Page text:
At first, the baby looked as "if it were still alive".
But when a German rescuer who gave his name as Martin looked closer, he noticed the "bright, friendly but motionless eyes".
The baby was one of at least 25 drowning victims Martin and his colleagues discovered in the sea between Libya and Italy last weekend, he said in an email to Reuters.
According to the German aid group Sea-Watch, the baby had been on a boat with dozens of other Europe-bound migrants that wound up sinking. At least 45 of them died and 135 were rescued, it said. Both Sea-Watch and the Italian Navy participated in the rescue operation, with the bodies turned over to the navy.
The rescuer, a father who usually works as a music therapist in Germany and was working with Sea-Watch, told Reuters of his reaction to recovering the baby's body: "I began to sing to comfort myself and to give some kind of expression to this incomprehensible, heart-rending moment. Just six hours ago this child was alive."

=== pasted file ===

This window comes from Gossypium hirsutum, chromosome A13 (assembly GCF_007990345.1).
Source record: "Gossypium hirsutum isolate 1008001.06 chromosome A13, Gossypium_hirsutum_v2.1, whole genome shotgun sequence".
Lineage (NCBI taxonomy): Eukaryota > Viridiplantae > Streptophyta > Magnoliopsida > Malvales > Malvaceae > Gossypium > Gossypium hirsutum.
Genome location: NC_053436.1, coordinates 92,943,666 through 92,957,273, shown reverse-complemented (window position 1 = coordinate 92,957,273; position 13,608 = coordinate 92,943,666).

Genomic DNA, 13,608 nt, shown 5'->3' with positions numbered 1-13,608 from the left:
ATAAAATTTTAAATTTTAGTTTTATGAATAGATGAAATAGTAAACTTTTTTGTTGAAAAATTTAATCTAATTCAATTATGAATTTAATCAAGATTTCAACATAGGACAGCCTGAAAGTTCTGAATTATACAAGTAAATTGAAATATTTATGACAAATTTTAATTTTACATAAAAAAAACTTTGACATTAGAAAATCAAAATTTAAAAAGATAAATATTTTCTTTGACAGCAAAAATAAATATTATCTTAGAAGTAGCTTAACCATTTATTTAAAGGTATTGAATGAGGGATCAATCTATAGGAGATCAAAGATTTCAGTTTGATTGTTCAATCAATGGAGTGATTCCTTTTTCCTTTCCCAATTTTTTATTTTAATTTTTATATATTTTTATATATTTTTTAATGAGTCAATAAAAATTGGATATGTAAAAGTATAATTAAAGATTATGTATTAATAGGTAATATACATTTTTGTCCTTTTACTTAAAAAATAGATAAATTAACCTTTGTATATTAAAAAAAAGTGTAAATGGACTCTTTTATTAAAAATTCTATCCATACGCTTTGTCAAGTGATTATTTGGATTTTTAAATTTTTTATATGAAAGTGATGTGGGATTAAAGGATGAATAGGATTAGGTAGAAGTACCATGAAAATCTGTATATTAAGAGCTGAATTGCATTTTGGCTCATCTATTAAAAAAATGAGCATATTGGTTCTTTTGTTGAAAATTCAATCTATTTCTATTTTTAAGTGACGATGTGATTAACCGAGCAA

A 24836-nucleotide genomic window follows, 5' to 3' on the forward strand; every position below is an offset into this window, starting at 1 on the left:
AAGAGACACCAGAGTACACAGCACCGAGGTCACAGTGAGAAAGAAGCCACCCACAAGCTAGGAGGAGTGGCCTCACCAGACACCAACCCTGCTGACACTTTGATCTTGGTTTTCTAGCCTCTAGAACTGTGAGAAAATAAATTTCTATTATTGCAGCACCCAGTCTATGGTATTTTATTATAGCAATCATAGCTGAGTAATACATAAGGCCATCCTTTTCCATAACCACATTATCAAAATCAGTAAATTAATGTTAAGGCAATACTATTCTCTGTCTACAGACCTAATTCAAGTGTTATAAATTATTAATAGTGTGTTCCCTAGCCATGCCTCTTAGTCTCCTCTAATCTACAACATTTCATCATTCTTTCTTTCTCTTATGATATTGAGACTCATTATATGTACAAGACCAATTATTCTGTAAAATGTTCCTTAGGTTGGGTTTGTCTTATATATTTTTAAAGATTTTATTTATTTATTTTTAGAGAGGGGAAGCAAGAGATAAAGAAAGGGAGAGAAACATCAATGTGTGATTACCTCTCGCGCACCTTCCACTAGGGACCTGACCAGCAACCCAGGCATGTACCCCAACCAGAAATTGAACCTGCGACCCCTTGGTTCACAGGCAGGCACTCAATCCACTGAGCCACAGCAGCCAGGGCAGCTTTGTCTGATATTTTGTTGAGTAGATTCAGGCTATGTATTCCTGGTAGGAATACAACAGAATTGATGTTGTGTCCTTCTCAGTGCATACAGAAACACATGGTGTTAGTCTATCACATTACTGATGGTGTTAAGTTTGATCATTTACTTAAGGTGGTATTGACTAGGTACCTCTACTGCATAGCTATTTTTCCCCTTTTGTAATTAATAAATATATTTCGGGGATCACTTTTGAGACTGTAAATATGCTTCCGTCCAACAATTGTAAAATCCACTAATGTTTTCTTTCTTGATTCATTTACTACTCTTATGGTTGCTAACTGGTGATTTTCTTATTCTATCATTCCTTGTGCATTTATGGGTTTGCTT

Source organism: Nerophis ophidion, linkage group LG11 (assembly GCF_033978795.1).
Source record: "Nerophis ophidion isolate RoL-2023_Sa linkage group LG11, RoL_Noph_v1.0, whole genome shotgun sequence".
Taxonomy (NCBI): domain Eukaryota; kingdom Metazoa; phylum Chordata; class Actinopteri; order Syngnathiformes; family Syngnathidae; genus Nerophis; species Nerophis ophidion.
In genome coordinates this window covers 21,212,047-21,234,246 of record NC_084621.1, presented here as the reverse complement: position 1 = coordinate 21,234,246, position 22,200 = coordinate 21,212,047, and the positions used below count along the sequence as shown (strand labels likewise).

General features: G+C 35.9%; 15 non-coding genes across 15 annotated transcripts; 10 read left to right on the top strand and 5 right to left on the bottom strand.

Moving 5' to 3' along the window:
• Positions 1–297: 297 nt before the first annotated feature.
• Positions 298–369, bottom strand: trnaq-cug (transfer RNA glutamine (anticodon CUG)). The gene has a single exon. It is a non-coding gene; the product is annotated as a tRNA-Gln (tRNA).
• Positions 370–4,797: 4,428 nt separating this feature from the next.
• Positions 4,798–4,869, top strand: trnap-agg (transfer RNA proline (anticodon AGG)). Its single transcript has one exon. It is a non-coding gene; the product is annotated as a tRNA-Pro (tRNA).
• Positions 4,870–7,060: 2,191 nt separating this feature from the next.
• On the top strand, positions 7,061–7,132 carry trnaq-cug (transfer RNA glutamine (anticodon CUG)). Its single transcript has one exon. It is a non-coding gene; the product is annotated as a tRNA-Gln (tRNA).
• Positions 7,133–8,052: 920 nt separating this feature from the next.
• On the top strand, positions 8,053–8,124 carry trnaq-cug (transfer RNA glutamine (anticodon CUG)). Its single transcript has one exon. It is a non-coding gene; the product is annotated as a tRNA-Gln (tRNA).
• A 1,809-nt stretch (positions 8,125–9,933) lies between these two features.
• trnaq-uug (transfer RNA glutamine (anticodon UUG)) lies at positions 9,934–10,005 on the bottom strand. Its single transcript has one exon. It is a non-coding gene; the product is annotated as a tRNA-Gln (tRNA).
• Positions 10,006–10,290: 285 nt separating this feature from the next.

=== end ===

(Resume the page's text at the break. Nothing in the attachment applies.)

More than 700 migrants died last week in the Mediterranean Sea as their boats sank while trying to reach Europe from Libya, according to aid and refugee agencies. Until last week, about 1500 refugees were believed to have drowned this year, according to the International Organisation for Migration.
Amid the surge in victims, Sea-Watch decided to release the photo yesterday. "If you don't want to see these pictures - stop producing them," the organisation said in a statement sent to the Washington Post.
"The death of refugees is being tolerated to scare off others who might come after them," Sea-Watch founder Harald Hppner said.
Last September, the world reacted with outrage at photos of a drowned refugee boy, 3-year-old Alan Kurdi, whose family had fled from a Kurdish-dominated region in the north of Syria. He was found dead on a beach in Turkey.
But the photo came at a time when thousands of refugees from Syria and other war-torn countries were being welcomed as they arrived in Europe. Over time, the huge crush of newcomers resulted in increasing calls on authorities to place limits on the number of arriving migrants.
The father of Alan Kurdi says his son died for nothing because refugees are still drowning. Abdullah, who also lost his eldest son, Galip, 5 and his wife, Rehan, when their rubber dinghy sank said: "For a while it seemed that the photograph of Alan had succeeded in affecting public opinion ... Schools and campaigns were named after my son and I liked that because I thought it would increase empathy and mean that my family was not forgotten," he told La Repubblica. "In reality, beyond the initial emotional reaction, little has changed." Kurdi now lives in Erbil in Iraqi Kurdistan.
- Washington Post, Telegraph Group Ltd